In the email I was told that Swamiji would meet me 9.30-10am – I get to the house about 9.45 and the worried face of Shankari who had organised the interview tells me that Swamiji is very strict about time and that she doesn’t know if he will talk to me as I am late.


Swami Jyothirmayah in Ireland

A few minutes later a tall Indian man in long white cotton robes comes into the kitchen with an almost-luminous smile – everything about his face exudes warmth and openness. I smile in return. He welcomes me into the living room where we sit down to talk.

‘So’ I say ‘it’s exciting to meet an Indian guru’.

‘Guru?’ he replies. ‘I’m not a guru, I’m only a disciple, a student’.

‘Oh’ I say. He is still smiling. ‘But people do call you the ‘Blessing’ guru’.

He tells me he is from Bangalore in India and that he is Roman Catholic by birth. ‘I have a strong belief in Jesus Christ’ he tells me. He says that the title ‘Blessing’ guru comes from the fact that he goes around the world blessing people and that he has blessed over three million people.

‘I just touch people on the head for a few seconds’ he explains. ‘Some people are getting miraculous healings – physical and mental.’

I ask him if he feels anything when the healings occur. He laughs heartily. ‘That’s a trade secret’ he says.

He tells me that the title ‘Swamiji’ is for someone who has dedicated their life to society and to helping other people. He says he lives a life of celibacy and ‘cannot enjoy worldly things’. His home is in the ashram (temple) in India. ‘We are here to share, we keep moving, we give help wherever it is required’.

He belongs to the organisation Art of Living Foundation which he tells me is ‘beyond religion’. He is here in Ireland for five days as part of a visit organised by the Irish branch of AOL.

‘Does a person have to believe in God?’ I ask him. ‘Not necessarily’ he replies. ‘They just have to believe in himself or herself’.

‘But how does a person believe in themself?’ I ask. ‘Go deep into oneself and then one will realise that one is part of divinity, part of one consciousness – it’s like in this room you can see different kinds of lights and a tape recorder and different things – if you go beyond these you will realise there is only one electricity but different projections’.

The room where we are sitting is cool. It is early morning and it is October and although there is a clear blue sky there is no direct sunlight in the room. I feel cold and realise that Swamiji is only wearing short-sleeves and is bare-footed. ‘Are you not cold?’ I ask him. ‘No’ he smiles. ‘I’ve been in minus forty, minus fifty but I never use any jacket. Pranayama (breathing exercises) will make the immune system very powerful’.

‘Is there anything you would like to say?’ I ask him. There’s a pause for a few seconds and then he says very slowly and clearly ‘life is a celebration’. Another brief pause. ‘And meditate everyday. Learn meditation.’

‘Normally people have a concept of meditation, and think it is concentration. In Art of Living we say it is de-concentration. Whatever you do effortlessly is meditation. It is to be aware of what you are doing here and now. The mind has the tendency to go into the future and the past. How to bring it back to the present moment? If we are aware of our own life and mind then our real life journey starts.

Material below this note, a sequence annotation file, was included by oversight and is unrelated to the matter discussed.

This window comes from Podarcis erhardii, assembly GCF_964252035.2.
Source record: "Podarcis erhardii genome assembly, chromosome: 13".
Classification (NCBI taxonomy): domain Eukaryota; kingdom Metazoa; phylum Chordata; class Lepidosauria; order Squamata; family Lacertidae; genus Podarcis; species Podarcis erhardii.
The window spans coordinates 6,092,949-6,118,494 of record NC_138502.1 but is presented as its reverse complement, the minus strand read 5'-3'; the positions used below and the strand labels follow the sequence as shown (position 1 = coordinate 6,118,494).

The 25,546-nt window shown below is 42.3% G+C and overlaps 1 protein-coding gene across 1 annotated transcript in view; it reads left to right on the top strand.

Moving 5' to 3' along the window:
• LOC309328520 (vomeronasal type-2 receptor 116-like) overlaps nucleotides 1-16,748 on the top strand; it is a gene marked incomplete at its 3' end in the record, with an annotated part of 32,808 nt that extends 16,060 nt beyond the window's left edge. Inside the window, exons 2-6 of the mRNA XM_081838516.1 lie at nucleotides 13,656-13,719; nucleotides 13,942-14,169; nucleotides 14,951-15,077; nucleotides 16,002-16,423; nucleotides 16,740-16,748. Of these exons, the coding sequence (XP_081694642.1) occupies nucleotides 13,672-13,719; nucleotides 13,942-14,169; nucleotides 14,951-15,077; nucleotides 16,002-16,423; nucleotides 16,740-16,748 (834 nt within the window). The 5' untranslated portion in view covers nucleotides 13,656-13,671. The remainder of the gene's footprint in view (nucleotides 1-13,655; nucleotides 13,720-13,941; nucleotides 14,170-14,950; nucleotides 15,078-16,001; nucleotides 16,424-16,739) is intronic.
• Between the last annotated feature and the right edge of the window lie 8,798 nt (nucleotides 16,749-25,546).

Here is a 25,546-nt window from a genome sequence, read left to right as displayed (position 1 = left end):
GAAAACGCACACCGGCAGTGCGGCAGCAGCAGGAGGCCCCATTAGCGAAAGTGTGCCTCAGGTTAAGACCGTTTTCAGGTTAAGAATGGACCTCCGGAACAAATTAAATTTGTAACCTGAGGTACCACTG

‘The best way to control emotion is to control your breath’ he continues. ‘If you’re angry you’re breathing fast and if you’re sad then you have a shallow breath so our breath and our emotions are connected. This breathing technique that we teach will help to get out of unnecessary emotions’.

I bring the conversation back to Catholicism and ask if his master follows instructions from the Pope. ‘My master is not a Christian’ he tells me, looking slightly puzzled at my question. ‘He’s a humanitarian’.

‘I’m not caught up in religion’ he adds. ‘I’m a spiritual man. I respect all of religion but I’m spiritual – we are working for one world family, beyond religion, beyond nationality, beyond caste and creed’.

He tells me he has to be strict about time so that he doesn’t keep people waiting and says ‘I think we have about two minutes left’. I ask him if I can take a few photographs and I also record a short video of him talking about religion and before I leave I ask him for a blessing. He tells me to close my eyes and to breathe deeply, to let my body relax with every breath. And then I feel the heat of his hands over my head for a few seconds as he blesses me. And then it’s time to leave.


Swami Jyothirmayah in conversation in Co. Kildare

I drive away delighted to have met the ‘Blessing’ guru but aware that the niggling pain I’ve had in my stomach for the last while is still there.

Swami Jyothirmayah ‘Wisdom Evening’ is taking place at the Crowne Plaza Hotel in Blanchardstown tomorrow night from 7-9 pm (arrive promptly!). Admission is ten euro.

The Art of Living Foundation is an organisation that was set up in India in 1981 by Sri Sri Ravi Shankar. Art of Living has a presence in 152 countries and has thousands of centres worldwide including an Irish branch. They teach breathing, yoga and meditation techniques and run courses regularly. Participants on these courses are required to sign a non-disclosure agreement before tuition commences. For more information visit

Ireland’s largest mosque gets green light


Clongriffin – looking towards the site where Ireland’s largest mosque will be built

An Bord Pleanala, Ireland’s national planning appeals board, have given the green light for what will be Ireland’s largest mosque.

The three-storey domed mosque planned for Clongriffin in North Dublin is part of a huge project that includes minarets, schools, a conference centre, gym, swimming pool, restaurant, crèche, library, offices and residential apartments.


The shopping centre in Clongriffin – most of the units inside lie vacant